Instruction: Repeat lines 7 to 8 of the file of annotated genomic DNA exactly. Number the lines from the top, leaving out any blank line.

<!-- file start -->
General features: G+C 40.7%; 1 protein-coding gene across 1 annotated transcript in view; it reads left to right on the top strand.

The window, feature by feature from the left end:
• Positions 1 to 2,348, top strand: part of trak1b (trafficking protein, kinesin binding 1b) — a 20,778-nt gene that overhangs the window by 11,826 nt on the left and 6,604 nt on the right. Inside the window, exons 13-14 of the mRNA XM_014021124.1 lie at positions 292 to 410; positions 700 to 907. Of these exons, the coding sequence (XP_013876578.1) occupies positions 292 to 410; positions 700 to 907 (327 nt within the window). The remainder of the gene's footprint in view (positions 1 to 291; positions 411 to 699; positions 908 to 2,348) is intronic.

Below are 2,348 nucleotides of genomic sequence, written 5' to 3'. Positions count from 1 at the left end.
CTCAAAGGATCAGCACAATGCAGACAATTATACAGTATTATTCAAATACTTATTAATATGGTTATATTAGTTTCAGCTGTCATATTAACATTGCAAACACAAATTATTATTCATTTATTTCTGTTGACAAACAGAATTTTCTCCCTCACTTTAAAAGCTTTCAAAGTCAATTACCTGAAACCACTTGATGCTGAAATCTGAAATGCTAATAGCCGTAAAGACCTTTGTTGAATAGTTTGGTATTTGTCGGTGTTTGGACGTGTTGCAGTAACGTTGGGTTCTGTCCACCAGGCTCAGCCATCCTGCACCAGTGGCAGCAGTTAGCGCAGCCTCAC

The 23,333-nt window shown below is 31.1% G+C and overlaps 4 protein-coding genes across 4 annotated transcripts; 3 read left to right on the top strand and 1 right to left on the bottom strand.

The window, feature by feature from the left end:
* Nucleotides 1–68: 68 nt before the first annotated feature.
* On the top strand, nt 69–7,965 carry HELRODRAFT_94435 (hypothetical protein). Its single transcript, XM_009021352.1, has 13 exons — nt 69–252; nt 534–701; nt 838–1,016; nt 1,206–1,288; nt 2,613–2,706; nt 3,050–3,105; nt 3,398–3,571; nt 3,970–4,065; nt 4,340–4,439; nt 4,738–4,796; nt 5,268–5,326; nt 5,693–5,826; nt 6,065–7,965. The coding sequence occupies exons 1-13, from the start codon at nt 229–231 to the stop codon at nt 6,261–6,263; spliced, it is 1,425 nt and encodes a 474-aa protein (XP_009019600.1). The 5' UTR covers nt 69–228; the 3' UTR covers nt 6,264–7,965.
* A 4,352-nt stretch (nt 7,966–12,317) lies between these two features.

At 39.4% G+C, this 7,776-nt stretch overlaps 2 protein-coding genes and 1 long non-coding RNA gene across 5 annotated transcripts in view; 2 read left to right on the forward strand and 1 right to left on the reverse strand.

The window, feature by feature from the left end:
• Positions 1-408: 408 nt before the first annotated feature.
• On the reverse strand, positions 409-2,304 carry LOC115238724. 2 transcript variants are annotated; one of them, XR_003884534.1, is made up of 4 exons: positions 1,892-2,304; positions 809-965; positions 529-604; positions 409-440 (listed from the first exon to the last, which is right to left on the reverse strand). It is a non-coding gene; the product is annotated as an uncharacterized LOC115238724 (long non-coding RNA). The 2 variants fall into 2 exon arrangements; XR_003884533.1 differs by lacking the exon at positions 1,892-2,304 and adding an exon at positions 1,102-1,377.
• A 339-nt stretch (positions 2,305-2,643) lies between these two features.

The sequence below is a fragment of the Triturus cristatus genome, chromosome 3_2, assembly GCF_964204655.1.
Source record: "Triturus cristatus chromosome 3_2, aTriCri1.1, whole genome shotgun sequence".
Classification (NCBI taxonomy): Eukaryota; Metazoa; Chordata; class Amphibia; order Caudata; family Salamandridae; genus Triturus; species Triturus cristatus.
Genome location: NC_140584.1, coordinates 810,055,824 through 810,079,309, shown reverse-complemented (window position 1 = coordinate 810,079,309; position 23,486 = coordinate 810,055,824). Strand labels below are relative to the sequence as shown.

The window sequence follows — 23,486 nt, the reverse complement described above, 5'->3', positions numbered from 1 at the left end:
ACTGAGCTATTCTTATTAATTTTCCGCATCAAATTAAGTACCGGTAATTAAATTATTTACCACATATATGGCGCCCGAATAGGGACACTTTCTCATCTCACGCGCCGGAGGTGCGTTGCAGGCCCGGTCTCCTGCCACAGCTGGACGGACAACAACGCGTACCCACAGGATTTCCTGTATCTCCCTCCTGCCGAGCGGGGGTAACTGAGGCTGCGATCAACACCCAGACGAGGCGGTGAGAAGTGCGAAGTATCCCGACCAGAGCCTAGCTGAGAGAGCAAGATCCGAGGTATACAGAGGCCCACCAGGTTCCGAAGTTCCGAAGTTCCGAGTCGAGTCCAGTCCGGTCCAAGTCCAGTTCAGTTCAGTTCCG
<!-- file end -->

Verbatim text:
The window, feature by feature from the left end:
* Nucleotides 1–68: 68 nt before the first annotated feature.